Over 1.6 Million Working Days Lost In 2022 Due To Strikes - And Over £1 Billion In GDP
Strikes across the transport, NHS, civil service, and refuse sectors led to over 1.6 million lost working days in 2022, the highest number since 1990. Here, MoneyTransfers.com have used these latest figures to calculate the estimated lost GDP based on the number of working days lost due to strikes. We’ve revealed that between June and November, an estimated £1 billion GDP was lost, with an estimated £312 million lost in November alone.
Working Days and GDP Lost Due To Strikes in 2022
According to the latest data released by the OECD, the current GDP per hour worked in the UK is $102, which converts to approximately £82.50. If we multiply that figure by 8 (the average working day), we can estimate the amount of GDP lost based on the number of working days lost each month in 2022 due to industrial action.
|Month (2022)||Working Days Lost||Est. GDP Lost|
Jonathan Merry, CEO of MoneyTransfers.com, comments:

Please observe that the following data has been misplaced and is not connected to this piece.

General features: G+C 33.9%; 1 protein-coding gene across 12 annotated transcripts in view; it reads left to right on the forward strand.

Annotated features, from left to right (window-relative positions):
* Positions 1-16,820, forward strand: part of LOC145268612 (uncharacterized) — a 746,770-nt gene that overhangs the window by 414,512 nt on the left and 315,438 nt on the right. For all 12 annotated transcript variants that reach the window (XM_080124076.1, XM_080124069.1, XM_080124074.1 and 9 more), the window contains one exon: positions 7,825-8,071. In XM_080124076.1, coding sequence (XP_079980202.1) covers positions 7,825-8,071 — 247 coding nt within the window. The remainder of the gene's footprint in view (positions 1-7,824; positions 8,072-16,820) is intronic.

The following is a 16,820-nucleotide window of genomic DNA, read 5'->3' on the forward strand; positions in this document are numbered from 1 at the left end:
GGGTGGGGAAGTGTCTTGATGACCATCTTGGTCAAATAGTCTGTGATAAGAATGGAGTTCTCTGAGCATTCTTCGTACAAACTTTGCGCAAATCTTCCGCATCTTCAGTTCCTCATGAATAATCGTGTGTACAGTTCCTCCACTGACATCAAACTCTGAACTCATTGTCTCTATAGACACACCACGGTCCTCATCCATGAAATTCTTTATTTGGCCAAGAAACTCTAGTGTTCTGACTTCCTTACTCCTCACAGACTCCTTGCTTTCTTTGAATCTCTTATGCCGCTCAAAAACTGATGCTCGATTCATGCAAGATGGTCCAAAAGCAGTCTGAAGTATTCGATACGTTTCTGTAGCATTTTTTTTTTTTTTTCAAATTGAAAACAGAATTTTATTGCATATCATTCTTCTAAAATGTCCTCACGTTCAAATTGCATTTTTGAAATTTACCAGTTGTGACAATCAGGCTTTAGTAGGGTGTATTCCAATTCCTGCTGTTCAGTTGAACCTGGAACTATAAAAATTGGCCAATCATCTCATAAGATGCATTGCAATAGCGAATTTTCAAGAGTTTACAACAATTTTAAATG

“The full effect industrial action can have on the economy is clearly demonstrated by this data – and the record-high working days and GDP lost in 2022 has undoubtedly put pressure on our current government to address the grievances of the workers in many different sectors.
With more industrial action already taking place in January with many issues left unresolved, it remains to be seen whether 2023 brings more working days lost and workers fighting for better pay, working conditions, and jobs in an increasingly uncertain economy.”
More working days lost in November than in a decade
More than 450,000 working days were lost in November 2022 – the highest figures seen in over a decade, when 997,000 working days were lost in November 2011. In total, this means that 2022 saw the highest number of strike days since 1990, when 1.9 million working days were lost in total due to strike action.
Throughout the year, NHS workers, Border Force staff, postal workers, bus drivers, railway employees, and refuse workers took industrial action, resulting in over 1,628,000 working days lost due to strikes between June and November, and an estimated £1.01billion GDP lost.
December and January brings more strikes
The data released by the ONS does not currently include the industrial action that took place in the last month of 2022, or at the start of 2023.
Notable strikes that would have caused more working days – and thus, more GDP, to be lost include:
- Royal mail
- Civil service
What’s more, the first month of January – when millions of workers return to the workplace after the Christmas break – civil service employees, railway workers, and National Highways traffic officers began or restarted strike action across the UK.